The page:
Tuesday, 19 April 2011
Last week, my country, Nigeria, had her second day of election in the set of three consecutive elections that will be conducted in April 2011 to determine our next group of leaders. Hitherto, many youths and elites in Nigeria have shown little commitment towards their civic responsibilities in the area of electoral activities and as such, the past elections have been coordinated with the practice of rigging, thuggery and anarchy. Unfortunately, when politicians gain entry into government positions by hook and crook, they never perform well in office. This is evidenced by the obvious misrule and lack of accountability as demonstrated by many prime public servants or government office holders in the country which in turn sustains the status quo of development observable in our nation today.
However, things seem to be taking a new turn this election year as this year’s electoral proceedings have witnessed the participation of more youth, many elites and a large number of senior citizens. Again, the employment of corpers or recent graduates of tertiary institutions presently serving the country as INEC (Independent National Electoral Commission) election officers at the polling booths has helped to fairly marginalise the influence of corrupt politicians on election materials. These educated INEC personnel give attention to protocols set by the commission and are less inclined to accepting the monetary offers of politicking swindlers who have in time past powered the illegal act of ballot rigging. Despite the persistent discomfort created by the scorching sun, several Nigerian citizens stood up to their civic responsibilities this time around and waited to vote in spite of harsh weather condition. Another remarkable feature of this year’s elections is that a considerable number of voters, including elderly men and women, still waited behind to monitor their votes and the eventual counting process. Indeed, change is emerging in Nigeria.
Call it the spread of revolution across Africa or the distant emergence of a new era in Nigeria, the fact still remains that change is about to happen in Africa and everybody seems to be concerned. The aged are disgruntled of the poor leadership quality noticed within our localities and want to see their children’s children live better lives. The youths, jaded of the tortoise progress, have joined efforts in a cause that will yield a new breed of innovative leaders. I and my aging parents are not left out of this saga. We are up to the task. On April 9 and 16 this year, our individual routines were exact. We got off our beds and had our breakfasts very early due to the urge to perform our civic duties. On both days, the electoral process began as early as 8 a.m. with the accreditation of all registered and duly documented voters. We got accredited and waited around our respective voting stations to hear our names called and receive our ballot papers. If you were not accredited, then you would be disenfranchising yourself by denying your thumb a place on a ballot sheet. That time came and gladly, with bright stars replacing the pupils of my eyes, I received my ballots and voted for my candidates.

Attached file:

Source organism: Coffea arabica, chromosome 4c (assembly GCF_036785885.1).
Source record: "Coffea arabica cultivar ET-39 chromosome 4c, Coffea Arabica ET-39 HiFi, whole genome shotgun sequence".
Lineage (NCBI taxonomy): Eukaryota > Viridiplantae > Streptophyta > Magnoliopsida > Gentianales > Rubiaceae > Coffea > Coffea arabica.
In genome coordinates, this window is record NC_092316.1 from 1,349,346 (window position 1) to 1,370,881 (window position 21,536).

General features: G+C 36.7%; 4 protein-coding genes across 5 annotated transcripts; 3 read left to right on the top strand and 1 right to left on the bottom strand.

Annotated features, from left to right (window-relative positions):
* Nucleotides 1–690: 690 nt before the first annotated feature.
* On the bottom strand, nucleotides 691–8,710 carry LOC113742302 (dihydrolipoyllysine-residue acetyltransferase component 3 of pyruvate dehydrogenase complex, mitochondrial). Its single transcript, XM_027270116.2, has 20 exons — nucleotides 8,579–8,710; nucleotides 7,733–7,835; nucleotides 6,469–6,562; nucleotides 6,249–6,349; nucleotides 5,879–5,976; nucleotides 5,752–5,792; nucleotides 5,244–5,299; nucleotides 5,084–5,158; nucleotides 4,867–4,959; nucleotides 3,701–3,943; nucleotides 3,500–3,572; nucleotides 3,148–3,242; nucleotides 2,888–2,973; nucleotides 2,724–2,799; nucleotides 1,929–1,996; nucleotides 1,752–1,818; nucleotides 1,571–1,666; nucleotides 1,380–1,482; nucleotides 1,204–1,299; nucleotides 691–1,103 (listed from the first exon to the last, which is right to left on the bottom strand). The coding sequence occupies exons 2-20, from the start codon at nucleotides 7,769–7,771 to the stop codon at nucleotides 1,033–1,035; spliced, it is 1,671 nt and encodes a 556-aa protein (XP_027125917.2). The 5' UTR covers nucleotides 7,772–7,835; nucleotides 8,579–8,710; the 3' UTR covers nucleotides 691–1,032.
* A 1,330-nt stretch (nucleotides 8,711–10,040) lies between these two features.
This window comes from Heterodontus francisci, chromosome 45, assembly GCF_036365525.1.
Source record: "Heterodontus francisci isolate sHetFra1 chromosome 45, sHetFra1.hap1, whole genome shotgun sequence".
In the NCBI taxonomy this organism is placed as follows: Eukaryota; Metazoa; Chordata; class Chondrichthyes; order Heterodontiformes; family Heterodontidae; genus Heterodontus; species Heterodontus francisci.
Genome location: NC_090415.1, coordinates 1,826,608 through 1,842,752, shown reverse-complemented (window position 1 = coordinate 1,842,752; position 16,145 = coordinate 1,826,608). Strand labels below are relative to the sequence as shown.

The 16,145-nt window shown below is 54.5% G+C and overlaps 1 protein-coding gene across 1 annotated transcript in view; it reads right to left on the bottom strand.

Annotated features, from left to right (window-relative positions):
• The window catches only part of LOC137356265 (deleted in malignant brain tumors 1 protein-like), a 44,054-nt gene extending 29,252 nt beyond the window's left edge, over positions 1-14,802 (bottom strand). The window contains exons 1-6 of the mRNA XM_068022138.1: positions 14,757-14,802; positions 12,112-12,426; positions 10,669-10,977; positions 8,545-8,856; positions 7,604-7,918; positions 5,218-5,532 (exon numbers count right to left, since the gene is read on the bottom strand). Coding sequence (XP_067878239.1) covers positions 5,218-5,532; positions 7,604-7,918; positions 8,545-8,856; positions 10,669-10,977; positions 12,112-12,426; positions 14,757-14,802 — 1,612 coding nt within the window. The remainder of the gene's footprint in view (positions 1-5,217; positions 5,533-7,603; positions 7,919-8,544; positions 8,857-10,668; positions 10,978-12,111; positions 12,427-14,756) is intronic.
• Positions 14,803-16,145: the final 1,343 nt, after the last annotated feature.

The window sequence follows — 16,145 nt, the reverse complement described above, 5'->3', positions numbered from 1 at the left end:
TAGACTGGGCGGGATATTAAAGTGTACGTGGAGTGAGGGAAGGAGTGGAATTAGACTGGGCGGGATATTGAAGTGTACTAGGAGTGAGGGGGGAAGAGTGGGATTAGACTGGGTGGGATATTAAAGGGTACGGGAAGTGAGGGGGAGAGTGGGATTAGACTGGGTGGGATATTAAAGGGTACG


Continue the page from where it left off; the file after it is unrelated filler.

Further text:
These days, no one wants to be spoon-fed by corrupt leaders anymore. The citizenry do not want to live at the mercy of people who they did not elect. They want to know what each man vying for a leadership post has in mind to for them. They want to put leaders into office themselves, through their ballot decisions. They are tired of the mismanagement of resources that we so have in abundance. It is therefore time for the riggers to seek other jobs because the rigging stock market will soon crash. The time for change to commence has arrived. The people have ignited the change. And the future will be in the hands of everyone again; not in the hands of a greedy minority. The world is watching as Nigeria votes. The children are praying as their proactive parents arise to protect their future. The elders have reached for the lash of rebuke which they have so long forgotten to use, in striking the buttocks of unrepentant leaders. And for us the youths, the change has just began; we will defend our cause!
Finally, it is noteworthy to congratulate Professor Attahiru Jega for the performance of INEC in the elections so far. Compared to the ones we have had in recent times, since former President Olusegun Obasanjo’s tenure, this year’s electoral process has been much more transparent. And while it has not been without riots and acts of arson in Kaduna and a few other northern states, the results of the elections have shown clarity in the choice of the Nigerian majority. As such, it is advisable for any individual, political party or groups of individuals who have views that are otherwise those stated above to go and justify such deviations tranquilly in the court of law, because the Nigerian land is not a graveyard for unanticipated dead bodies and the Nigerians of the future do not perceive such crimes as pardonable consequences of human anger. If you break the law, the law will not be bent for you. Rather, it will break you.